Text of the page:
Subject: RE: china/hubbard
To: "Jude Wanniski" <email@example.com >
From Ben S. Bernanke, 2:59 pm, 7/26/2005
Hi Jude. I have tried to keep a low profile and to focus on working inside the Administration. I read what you send me though.
I don't want to initiate a debate on the "global savings glut", but I would like to clear up what I think may be a misapprehension. The (possibly poorly chosen) terminology notwithstanding, I don't have any Keynesian ideas in mind here at all. Just simple classical supply and demand. If desired savings is high, and effective access to capital investments is low (because of issues of governance, transparency, etc., as well as government policies that reduce access to potential investments in some emerging markets), then the equilibrium real interest rate will be low. Nothing Keynesian about it. Of course, I realize that's not your only source of disagreement with the thesis.
From: Jude Wanniski [mailto:firstname.lastname@example.org]
Sent: Tuesday, July 26, 2005 2:02 PM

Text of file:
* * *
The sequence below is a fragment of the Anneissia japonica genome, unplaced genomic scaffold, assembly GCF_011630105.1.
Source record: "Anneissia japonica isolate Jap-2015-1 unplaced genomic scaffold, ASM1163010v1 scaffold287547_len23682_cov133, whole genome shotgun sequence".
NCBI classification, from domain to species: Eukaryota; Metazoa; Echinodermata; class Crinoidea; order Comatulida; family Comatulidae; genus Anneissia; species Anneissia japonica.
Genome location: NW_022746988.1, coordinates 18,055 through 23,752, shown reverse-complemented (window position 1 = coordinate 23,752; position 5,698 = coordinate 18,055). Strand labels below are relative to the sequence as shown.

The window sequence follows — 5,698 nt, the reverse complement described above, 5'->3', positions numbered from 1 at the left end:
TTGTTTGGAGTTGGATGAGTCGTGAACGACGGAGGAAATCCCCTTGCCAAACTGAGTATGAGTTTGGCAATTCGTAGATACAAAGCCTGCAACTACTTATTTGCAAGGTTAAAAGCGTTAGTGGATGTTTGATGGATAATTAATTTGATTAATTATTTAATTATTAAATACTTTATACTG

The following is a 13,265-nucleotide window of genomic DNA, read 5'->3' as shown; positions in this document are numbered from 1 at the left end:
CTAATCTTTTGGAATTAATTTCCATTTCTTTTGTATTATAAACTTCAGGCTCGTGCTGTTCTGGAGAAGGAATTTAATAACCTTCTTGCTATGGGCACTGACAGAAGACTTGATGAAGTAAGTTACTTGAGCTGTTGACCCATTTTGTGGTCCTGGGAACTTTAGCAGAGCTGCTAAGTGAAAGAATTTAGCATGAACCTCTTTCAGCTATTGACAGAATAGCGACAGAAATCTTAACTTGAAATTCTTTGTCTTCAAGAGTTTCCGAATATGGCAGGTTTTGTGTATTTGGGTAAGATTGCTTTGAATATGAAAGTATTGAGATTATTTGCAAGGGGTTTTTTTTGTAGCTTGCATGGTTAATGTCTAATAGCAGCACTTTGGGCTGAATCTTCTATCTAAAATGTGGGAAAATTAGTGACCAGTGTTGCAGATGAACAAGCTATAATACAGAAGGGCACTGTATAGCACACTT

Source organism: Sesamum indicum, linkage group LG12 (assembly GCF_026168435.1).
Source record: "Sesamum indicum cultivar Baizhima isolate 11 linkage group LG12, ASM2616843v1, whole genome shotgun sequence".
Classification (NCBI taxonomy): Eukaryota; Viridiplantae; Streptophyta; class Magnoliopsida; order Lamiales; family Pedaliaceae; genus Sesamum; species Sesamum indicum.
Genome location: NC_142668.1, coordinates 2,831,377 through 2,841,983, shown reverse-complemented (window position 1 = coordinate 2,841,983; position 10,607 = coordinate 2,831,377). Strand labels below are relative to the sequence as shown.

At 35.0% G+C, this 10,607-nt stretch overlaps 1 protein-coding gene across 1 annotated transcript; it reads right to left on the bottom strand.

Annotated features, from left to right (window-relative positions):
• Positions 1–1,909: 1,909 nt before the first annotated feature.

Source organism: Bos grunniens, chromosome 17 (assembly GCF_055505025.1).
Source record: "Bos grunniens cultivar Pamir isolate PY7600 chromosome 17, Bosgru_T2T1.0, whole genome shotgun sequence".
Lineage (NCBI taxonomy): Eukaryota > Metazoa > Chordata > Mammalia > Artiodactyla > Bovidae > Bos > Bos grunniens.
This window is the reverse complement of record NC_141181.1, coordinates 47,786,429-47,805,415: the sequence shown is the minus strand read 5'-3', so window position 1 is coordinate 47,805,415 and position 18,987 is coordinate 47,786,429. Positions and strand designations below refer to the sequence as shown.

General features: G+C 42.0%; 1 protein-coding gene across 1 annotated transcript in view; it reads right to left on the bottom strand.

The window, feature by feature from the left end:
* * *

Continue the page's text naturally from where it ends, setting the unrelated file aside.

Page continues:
To: Bernanke, Ben S. Ben.S.Bernanke@***.gov
Hi Ben... Haven't heard from you lately. You're not in the news, or have I missed you. I ask because of Glenn Hubbard's piece today in the WSJ. It's not too bad, although there is nothing memorable in it. He thinks he knows Japan, but there's too much in the piece indicating he has been misinformed about much of Japan's economic history. Japan's "stumble" in the 1990s was the result of a U.S. push, by Nick Brady, in the last of the Bush years. Japan raised its effective capital gains tax on Jan. 1, 2000, to satisfy Brady, and the Nikkei flamed out with a top of 38,000.
Don't be a stranger. Drop me a line sometime. You still get all our work, don't you? You did see my piece on the yuan yesterday, no?